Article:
Cabin fever is winning over good judgement. Good judgement says stay at home as the river is high, fast and more rain is forecast today. With so few opportunities to fish I need to get out and I can’t keep using the weather as an excuse.
I throw the kit in the Land Rover and set off to a short beat on the Usk, a few miles above Abergavenny. It’s a late start and getting on for 9.30am when I leave. At the garage, where I’m looking for a sandwich and water for later, the lady is moaning about working on Good Friday. I smile sympathetically but unkindly I’m thinking, yes, rather you than me today.
I tackle up and make the short walk to the river where my mood takes a dip when I see the water. The features I remember can’t be seen. The top of the beat is a wide glide where the tail of a pool usually offers some skinny water which makes for a nice approach. From there you can fish the pool above with nymphs or a dry and then reach the faster water near the far bank. Today it all looks the same – quick and menacing.
I stroll to the bottom of the beat wondering what to do. Heavy nymphs I think, on a tight line. It’s deeper here than at the other end of the beat and as I slip into the water it’s already above my waist.
As I fish my way out into the river, I soon realise that I need another plan. Well before the mid point I’m struggling with the flow and all my focus is on staying on my feet. I sit on the bank and contemplate. Off goes the specialist nymph line and on with a regular 4 weight. I tie on an elk hair caddis and suspend a pheasant tail underneath, thinking that I’ll be able to cover more of the water whilst staying out of the strongest flow.
Over the next hour I manage three small brownies, the best of which is 10″, but it’s slow going. At least the forecast rain is absent and there’s little wind too. I fish half the beat and I take a break.
As I’m staring down river I see a large head break the surface close to where I aborted my earlier wading. My first thought is ‘what a monster fish’ and then I realise it’s an otter and I’m pleased no one is here to witness my mistake.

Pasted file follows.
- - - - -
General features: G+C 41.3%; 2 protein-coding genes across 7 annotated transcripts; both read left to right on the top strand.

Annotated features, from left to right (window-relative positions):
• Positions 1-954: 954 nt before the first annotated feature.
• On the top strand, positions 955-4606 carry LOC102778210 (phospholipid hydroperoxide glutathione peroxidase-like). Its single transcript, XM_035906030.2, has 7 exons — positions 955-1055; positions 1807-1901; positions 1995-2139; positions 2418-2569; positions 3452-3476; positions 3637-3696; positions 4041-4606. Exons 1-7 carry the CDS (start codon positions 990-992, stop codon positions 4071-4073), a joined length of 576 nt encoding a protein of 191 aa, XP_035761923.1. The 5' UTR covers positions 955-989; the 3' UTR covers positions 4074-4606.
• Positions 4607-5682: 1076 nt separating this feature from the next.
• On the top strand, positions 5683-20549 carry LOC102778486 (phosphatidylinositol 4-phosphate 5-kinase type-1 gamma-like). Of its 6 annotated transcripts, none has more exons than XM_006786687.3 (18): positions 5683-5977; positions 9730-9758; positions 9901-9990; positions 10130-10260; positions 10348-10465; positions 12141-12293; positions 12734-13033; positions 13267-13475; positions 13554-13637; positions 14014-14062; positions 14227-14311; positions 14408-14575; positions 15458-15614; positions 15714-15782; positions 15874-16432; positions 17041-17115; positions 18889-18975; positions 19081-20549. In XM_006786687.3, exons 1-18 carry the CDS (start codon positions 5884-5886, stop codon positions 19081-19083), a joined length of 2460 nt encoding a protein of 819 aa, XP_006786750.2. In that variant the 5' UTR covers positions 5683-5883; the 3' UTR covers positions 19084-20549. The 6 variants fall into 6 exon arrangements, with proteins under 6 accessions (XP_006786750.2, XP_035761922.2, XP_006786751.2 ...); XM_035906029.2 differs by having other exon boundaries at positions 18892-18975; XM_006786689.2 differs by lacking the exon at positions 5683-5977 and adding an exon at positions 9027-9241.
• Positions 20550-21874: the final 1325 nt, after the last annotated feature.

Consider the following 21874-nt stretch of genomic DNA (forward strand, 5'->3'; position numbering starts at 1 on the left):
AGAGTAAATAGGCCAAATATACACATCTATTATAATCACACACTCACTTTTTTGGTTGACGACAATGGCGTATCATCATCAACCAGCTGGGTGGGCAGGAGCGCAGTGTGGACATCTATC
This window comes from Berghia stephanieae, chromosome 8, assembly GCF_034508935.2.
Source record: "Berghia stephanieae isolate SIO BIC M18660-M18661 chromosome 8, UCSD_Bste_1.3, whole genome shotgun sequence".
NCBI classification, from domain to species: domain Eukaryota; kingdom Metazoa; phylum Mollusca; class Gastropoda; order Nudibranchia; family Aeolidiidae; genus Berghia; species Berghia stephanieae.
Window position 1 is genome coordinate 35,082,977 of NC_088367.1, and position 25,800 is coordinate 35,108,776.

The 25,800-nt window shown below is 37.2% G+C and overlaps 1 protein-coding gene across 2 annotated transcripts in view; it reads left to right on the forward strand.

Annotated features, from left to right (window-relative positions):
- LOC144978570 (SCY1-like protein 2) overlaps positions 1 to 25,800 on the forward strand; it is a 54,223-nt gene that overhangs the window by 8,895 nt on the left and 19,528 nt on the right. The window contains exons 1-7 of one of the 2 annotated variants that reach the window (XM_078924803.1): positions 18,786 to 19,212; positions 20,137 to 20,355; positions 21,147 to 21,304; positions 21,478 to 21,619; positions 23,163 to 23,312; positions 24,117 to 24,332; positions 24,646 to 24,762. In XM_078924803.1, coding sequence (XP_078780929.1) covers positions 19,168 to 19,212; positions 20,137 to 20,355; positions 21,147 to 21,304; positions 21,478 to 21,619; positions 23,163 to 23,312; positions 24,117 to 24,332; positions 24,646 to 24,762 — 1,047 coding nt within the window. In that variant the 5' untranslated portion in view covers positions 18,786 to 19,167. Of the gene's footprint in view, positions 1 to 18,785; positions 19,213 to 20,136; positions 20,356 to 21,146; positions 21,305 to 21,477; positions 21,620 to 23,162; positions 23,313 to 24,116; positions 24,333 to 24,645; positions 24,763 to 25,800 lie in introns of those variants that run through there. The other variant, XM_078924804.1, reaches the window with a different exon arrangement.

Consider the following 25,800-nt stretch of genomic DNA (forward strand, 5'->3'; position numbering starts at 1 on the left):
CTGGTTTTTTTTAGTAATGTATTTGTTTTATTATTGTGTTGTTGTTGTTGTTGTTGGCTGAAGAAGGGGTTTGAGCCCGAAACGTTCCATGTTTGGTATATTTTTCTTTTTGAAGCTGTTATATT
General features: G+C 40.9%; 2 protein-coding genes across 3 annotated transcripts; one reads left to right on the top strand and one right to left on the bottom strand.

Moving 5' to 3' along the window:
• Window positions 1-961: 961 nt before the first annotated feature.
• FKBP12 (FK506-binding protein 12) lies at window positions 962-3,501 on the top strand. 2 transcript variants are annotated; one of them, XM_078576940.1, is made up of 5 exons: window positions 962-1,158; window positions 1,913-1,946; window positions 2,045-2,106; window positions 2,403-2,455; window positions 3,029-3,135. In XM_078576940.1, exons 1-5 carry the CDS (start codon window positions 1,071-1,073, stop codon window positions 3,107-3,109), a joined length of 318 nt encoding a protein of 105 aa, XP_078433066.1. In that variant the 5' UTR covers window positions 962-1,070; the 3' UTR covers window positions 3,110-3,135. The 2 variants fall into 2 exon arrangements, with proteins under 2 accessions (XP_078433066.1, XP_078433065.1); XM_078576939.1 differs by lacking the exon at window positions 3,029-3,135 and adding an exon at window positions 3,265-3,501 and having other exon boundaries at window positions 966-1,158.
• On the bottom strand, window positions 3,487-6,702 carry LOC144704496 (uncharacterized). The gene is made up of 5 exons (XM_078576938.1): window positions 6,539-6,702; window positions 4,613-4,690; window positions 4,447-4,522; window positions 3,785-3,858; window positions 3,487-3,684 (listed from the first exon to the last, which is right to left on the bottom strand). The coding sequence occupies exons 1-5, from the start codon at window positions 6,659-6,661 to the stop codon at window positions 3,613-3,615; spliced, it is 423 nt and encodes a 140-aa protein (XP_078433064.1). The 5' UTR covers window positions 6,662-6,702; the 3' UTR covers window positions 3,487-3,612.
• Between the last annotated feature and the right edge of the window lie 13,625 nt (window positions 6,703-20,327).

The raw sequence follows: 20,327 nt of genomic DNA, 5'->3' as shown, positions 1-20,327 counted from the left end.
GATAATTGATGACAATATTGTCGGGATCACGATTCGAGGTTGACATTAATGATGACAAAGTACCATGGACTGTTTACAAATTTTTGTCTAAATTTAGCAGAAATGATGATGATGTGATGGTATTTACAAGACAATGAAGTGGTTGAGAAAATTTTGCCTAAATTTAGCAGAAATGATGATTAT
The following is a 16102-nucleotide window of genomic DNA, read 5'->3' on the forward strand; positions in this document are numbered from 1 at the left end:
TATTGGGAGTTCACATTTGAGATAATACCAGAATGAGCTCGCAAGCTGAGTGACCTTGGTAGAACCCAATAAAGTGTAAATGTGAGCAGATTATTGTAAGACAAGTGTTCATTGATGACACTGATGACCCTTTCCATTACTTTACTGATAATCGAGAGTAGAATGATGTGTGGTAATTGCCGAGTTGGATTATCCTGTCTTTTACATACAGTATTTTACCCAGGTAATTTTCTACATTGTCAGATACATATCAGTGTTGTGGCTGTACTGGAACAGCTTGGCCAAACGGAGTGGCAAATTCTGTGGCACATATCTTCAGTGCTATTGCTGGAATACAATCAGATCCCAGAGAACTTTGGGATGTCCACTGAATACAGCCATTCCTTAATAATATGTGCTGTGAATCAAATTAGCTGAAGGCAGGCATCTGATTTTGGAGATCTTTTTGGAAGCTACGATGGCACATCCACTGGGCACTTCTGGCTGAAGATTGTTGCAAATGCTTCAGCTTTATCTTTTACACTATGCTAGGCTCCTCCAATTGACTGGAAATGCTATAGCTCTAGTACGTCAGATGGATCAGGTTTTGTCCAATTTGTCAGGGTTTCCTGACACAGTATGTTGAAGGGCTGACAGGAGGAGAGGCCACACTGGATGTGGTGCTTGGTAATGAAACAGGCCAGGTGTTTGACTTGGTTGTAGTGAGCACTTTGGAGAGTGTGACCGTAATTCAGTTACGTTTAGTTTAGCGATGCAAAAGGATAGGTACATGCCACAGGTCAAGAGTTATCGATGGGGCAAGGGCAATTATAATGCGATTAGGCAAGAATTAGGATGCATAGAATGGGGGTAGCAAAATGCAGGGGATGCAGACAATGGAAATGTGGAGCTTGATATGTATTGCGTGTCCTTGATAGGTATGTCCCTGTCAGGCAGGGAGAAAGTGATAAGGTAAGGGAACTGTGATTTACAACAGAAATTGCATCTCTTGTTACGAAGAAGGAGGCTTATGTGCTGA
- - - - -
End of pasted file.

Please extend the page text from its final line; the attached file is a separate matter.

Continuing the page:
It’s not the first otter I’ve seen on the Usk, but this one is happy to entertain me for nearly 20 minutes. I play ‘creepy uppy’ along the bank trying to get close enough for a picture. I feel like I’ve snuck into a theatre without paying and I’ve got a front row seat. I’m struck by how effortlessly she manages the river, ducking, diving and chattering away oblivious to me. Then suddenly she spots me and with an enormous splash is gone.
I head back to the top of the beat and select a spot where the flow is more manageable. I think maybe a lighter weight nymph will be better and with no surface activity I start prospecting the water.
Did I just see a little rise about 20ft upstream? Difficult to spot in this condition and now with some light drizzle too. There it is again, definitely a fish. I take a few steps to the right so that I can cover the spot with a little upstream mend and within a few seconds the caddis disappears and I’m in. Initially it doesn’t feel special but then I realise it’s a good fish and it charges off to the deeper water.
After a good fight I get it to the net and let it recover. At sixteen and a half inches nose to fork, it’s one of my best Usk trout, and in top condition. This one fish is worth the trip, let alone it’s three little cousins and watching the otter.
Back at the car I chat with the owner who doesn’t seem to share my excitement about the otter. He’s lost all the goldfish from his pond and blames his rent free tenant. Me, I think its a small price to pay. After all, who needs a pond when you own a stretch of the Usk?
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